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Grey area negatives

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# 1
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So what do you guys do for those negatives that are grey areas? They're semi-relevant to your business, generates spend and on occassion you get a conversion. I'm torn because sometimes I can see intent which I wouldn't mind spending money for and sometimes I don't. The line is so grey that I don't want to add as a negative but the conversions are so far and few in between like 3 over a 8 month period. Thoughts?
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Accepted by topic author Ryan G
December 2016

Grey area negatives

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# 2
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Hey @Ryan G, Nice to see you buddy! 

 

Does the profit validate keeping them? I see this all the time, I usually keep them in play and if they get out of hand, they get added, in some cases I test removing them for a period of time and bring them back into play really depends on Returns & Budget.

I am sure others will have some good ideas as well!

 

Take care!  


Spencer Wade, AdWords, G+ & WebSearch Platinum Top Contributor
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View solution in original post

Marked as Best Answer.
Solution
Accepted by topic author Ryan G
December 2016

Grey area negatives

Top Contributor
# 2
Top Contributor

Hey @Ryan G, Nice to see you buddy! 

 

Does the profit validate keeping them? I see this all the time, I usually keep them in play and if they get out of hand, they get added, in some cases I test removing them for a period of time and bring them back into play really depends on Returns & Budget.

I am sure others will have some good ideas as well!

 

Take care!  


Spencer Wade, AdWords, G+ & WebSearch Platinum Top Contributor
Was my response helpful? If yes, please mark it as the ‘Best Answer.’ Learn how here
Find me on: Google+ | Twitter | Directory | Partner

Grey area negatives

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# 3
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I like the idea of removing them and testing for a period of time. Thanks.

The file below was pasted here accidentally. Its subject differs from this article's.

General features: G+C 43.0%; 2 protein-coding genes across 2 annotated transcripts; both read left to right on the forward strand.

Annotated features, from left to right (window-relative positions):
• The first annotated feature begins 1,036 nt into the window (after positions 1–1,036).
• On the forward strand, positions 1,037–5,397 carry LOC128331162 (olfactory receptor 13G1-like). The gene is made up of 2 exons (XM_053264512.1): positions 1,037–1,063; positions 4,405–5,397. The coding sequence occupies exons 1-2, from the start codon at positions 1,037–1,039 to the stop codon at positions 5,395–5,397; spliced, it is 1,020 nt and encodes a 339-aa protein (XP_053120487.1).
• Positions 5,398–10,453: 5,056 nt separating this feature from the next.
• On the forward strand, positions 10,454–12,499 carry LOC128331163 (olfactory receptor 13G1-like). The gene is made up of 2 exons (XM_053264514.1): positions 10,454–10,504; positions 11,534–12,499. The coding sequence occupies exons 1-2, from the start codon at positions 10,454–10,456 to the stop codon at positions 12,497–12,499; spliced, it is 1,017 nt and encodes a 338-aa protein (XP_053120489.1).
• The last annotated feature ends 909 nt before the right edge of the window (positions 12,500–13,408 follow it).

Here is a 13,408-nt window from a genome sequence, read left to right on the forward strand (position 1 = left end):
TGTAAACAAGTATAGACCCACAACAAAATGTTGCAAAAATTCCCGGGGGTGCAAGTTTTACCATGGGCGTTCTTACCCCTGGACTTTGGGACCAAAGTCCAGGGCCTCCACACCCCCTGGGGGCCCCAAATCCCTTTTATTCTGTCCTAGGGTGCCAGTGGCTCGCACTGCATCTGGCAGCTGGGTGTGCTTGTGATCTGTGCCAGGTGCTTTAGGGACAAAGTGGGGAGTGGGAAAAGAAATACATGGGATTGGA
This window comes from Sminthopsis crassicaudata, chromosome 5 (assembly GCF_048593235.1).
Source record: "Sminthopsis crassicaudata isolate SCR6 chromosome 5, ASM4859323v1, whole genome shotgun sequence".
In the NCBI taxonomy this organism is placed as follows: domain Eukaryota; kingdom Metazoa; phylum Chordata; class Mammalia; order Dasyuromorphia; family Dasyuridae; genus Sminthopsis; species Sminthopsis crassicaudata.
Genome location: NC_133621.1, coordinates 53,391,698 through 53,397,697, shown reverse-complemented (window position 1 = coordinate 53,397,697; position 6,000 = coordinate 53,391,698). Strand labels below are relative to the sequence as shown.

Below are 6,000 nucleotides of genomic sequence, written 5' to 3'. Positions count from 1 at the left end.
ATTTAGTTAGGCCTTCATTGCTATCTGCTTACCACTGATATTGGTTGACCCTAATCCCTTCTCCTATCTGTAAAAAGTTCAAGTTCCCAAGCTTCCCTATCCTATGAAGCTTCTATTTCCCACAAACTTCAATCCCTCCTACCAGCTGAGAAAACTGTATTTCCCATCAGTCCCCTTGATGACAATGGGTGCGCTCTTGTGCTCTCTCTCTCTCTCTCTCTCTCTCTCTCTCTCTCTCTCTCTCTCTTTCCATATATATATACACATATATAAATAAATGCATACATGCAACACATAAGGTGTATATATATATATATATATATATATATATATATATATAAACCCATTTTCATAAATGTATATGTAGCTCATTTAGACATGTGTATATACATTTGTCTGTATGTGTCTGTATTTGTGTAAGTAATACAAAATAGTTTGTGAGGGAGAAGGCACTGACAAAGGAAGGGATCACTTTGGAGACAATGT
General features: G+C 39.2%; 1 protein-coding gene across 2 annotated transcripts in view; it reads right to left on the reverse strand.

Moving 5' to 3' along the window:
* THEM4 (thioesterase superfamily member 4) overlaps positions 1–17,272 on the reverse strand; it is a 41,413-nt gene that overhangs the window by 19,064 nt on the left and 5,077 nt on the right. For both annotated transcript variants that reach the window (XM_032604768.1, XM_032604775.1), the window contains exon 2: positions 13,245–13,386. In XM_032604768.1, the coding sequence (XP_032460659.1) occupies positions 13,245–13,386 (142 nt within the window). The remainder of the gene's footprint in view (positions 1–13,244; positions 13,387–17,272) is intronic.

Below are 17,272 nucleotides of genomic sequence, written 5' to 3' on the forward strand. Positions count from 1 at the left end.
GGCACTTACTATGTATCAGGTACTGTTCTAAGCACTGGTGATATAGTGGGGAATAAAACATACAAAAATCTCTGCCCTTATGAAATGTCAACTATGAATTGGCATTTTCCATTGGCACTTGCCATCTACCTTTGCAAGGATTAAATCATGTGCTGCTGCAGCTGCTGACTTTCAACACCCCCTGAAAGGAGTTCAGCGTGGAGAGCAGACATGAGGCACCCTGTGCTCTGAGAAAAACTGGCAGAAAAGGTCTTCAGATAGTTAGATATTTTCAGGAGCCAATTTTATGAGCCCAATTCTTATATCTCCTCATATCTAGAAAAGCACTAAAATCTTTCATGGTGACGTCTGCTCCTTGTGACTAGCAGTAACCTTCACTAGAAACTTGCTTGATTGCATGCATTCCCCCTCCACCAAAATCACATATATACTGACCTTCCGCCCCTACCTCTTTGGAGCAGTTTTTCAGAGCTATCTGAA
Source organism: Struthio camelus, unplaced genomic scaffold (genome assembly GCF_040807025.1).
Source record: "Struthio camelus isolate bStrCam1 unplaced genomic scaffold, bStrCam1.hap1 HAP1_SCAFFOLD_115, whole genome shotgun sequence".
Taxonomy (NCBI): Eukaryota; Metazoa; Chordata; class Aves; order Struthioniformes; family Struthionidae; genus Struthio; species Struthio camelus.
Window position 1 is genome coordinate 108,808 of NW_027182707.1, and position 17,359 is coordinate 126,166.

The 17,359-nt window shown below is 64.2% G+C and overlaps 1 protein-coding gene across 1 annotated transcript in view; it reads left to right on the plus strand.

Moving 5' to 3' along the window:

Grey area negatives

[ Edited ]
Badged Google Partner
# 4
Badged Google Partner

@Ryan G

 

1) Measure your ROI, the spend vs the true conversion value for the client.

2) If "the terms" are more then one word, is their a word in the phrase that can be added as a negative to remove the entire phrase in the future.

 

With negatives, I always try to find the single word that should be removed, at times a phrase or even an exact.  But looking for the one word or inference that can remove the crap is the best way forward.

 

It all comes down to ROI, if these "potential negatives" have crappy returns, they also suck budget from "better terms" that you have already identified. So the cost benefit analysis, is not based on X conversions, but should be based on Spend X, Client return $Y in revenue.    The 1 and 2's of conversion events are meaningless if the client doesn't MAKE $$$ from spending Y.

 

Remember a Conversion is not a Sale (or exchange of $$) unless you have a shopping campaign).  You still have to factor how many "leads"  turn into sales, ie  20% of leads convert?  So a simple conversion event tracked by Form, Phone ( anything that is not a shopping card transaction) still needs to be scrutinized in terms of true Revenue for the client in relationship to the spend for adwords and the management fees for you.

 

In Adwords a Conversion is a Click, to many Mangers a Conversion is a Lead, to Owners a Conversion is revenue received for their product or service.

 

Hope that helps.  But you are experienced enough to make the smart decisions. Smiley Happy

Grey area negatives

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# 5
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Hey Ryan, have you thought about creating a single keyword ad group (skag) just for those few and far between conversions, so you can control the spend, and adding negatives everywhere else? That might help you fine-tune the overall account without sacrificing those few conversions.

 

It all comes down to how much value the conversion is. If it's a $20k purchase every few weeks, keep those keywords! If it's a $150 lead, cut them. Smiley Happy